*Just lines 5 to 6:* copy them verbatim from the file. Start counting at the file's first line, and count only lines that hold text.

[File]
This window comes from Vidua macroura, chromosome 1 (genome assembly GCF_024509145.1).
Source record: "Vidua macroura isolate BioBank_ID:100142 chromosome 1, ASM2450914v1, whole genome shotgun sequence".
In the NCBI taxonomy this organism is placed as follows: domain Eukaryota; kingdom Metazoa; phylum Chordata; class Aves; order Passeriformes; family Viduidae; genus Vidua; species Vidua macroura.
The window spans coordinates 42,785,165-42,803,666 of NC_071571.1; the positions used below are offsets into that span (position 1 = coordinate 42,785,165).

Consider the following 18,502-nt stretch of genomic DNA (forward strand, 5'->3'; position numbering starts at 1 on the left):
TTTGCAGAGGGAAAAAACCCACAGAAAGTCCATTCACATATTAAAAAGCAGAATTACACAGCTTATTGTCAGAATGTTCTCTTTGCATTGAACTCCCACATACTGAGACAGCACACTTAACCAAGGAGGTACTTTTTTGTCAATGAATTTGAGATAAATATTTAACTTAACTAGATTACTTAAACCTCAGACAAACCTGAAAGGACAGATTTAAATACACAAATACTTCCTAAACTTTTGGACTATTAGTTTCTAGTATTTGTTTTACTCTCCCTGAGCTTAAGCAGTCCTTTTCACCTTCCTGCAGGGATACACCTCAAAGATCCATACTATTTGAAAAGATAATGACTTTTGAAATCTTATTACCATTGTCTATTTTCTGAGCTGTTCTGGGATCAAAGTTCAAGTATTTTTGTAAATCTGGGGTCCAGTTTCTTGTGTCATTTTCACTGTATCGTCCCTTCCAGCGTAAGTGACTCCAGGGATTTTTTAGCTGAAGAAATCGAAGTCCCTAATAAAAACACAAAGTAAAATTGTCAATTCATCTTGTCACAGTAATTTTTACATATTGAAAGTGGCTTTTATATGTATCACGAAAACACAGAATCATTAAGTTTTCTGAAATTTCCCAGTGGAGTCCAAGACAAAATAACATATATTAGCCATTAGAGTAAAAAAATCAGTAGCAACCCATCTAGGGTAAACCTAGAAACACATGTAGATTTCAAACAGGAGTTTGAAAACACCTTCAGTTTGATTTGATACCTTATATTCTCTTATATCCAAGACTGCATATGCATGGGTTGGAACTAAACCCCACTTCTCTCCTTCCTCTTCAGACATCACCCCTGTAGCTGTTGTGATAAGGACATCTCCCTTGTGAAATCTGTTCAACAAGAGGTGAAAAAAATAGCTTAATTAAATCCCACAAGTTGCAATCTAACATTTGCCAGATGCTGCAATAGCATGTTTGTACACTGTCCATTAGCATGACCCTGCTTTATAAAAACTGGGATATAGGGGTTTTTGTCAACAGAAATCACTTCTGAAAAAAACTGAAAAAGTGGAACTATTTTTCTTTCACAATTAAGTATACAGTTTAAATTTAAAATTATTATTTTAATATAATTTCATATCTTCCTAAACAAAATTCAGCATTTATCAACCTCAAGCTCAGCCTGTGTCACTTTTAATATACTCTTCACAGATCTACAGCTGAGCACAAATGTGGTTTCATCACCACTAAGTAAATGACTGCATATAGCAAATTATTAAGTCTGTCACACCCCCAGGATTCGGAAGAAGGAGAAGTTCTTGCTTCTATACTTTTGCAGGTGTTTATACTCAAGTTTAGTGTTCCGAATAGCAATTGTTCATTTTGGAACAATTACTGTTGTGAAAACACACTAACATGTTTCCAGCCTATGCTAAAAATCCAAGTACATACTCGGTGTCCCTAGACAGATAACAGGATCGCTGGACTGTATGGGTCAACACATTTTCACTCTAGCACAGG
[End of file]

Consider the following 18,502-nt stretch of genomic DNA (forward strand, 5'->3'; position numbering starts at 1 on the left):
TTTGCAGAGGGAAAAAACCCACAGAAAGTCCATTCACATATTAAAAAGCAGAATTACACAGCTTATTGTCAGAATGTTCTCTTTGCATTGAACTCCCACATACTGAGACAGCACACTTAACCAAGGAGGTACTTTTTTGTCAATGAATTTGAGATAAATATTTAACTTAACTAGATTACTTAAACCTCAGACAAACCTGAAAGGACAGATTTAAATACACAAATACTTCCTAAACTTTTGGACTATTAGTTTCTAGTATTTGTTTTACTCTCCCTGAGCTTAAGCAGTCCTTTTCACCTTCCTGCAGGGATACACCTCAAAGATCCATACTATTTGAAAAGATAATGACTTTTGAAATCTTATTACCATTGTCTATTTTCTGAGCTGTTCTGGGATCAAAGTTCAAGTATTTTTGTAAATCTGGGGTCCAGTTTCTTGTGTCATTTTCACTGTATCGTCCCTTCCAGCGTAAGTGACTCCAGGGATTTTTTAGCTGAAGAAATCGAAGTCCCTAATAAAAACACAAAGTAAAATTGTCAATTCATCTTGTCACAGTAATTTTTACATATTGAAAGTGGCTTTTATATGTATCACGAAAACACAGAATCATTAAGTTTTCTGAAATTTCCCAGTGGAGTCCAAGACAAAATAACATATATTAGCCATTAGAGTAAAAAAATCAGTAGCAACCCATCTAGGGTAAACCTAGAAACACATGTAGATTTCAAACAGGAGTTTGAAAACACCTTCAGTTTGATTTGATACCTTATATTCTCTTATATCCAAGACTGCATATGCATGGGTTGGAACTAAACCCCACTTCTCTCCTTCCTCTTCAGACATCACCCCTGTAGCTGTTGTGATAAGGACATCTCCCTTGTGAAATCTGTTCAACAAGAGGTGAAAAAAATAGCTTAATTAAATCCCACAAGTTGCAATCTAACATTTGCCAGATGCTGCAATAGCATGTTTGTACACTGTCCATTAGCATGACCCTGCTTTATAAAAACTGGGATATAGGGGTTTTTGTCAACAGAAATCACTTCTGAAAAAAACTGAAAAAGTGGAACTATTTTTCTTTCACAATTAAGTATACAGTTTAAATTTAAAATTATTATTTTAATATAATTTCATATCTTCCTAAACAAAATTCAGCATTTATCAACCTCAAGCTCAGCCTGTGTCACTTTTAATATACTCTTCACAGATCTACAGCTGAGCACAAATGTGGTTTCATCACCACTAAGTAAATGACTGCATATAGCAAATTATTAAGTCTGTCACACCCCCAGGATTCGGAAGAAGGAGAAGTTCTTGCTTCTATACTTTTGCAGGTGTTTATACTCAAGTTTAGTGTTCCGAATAGCAATTGTTCATTTTGGAACAATTACTGTTGTGAAAACACACTAACATGTTTCCAGCCTATGCTAAAAATCCAAGTACATACTCGGTGTCCCTAGACAGATAACAGGATCGCTGGACTGTATGGGTCAACACATTTTCACTCTAGCACAGG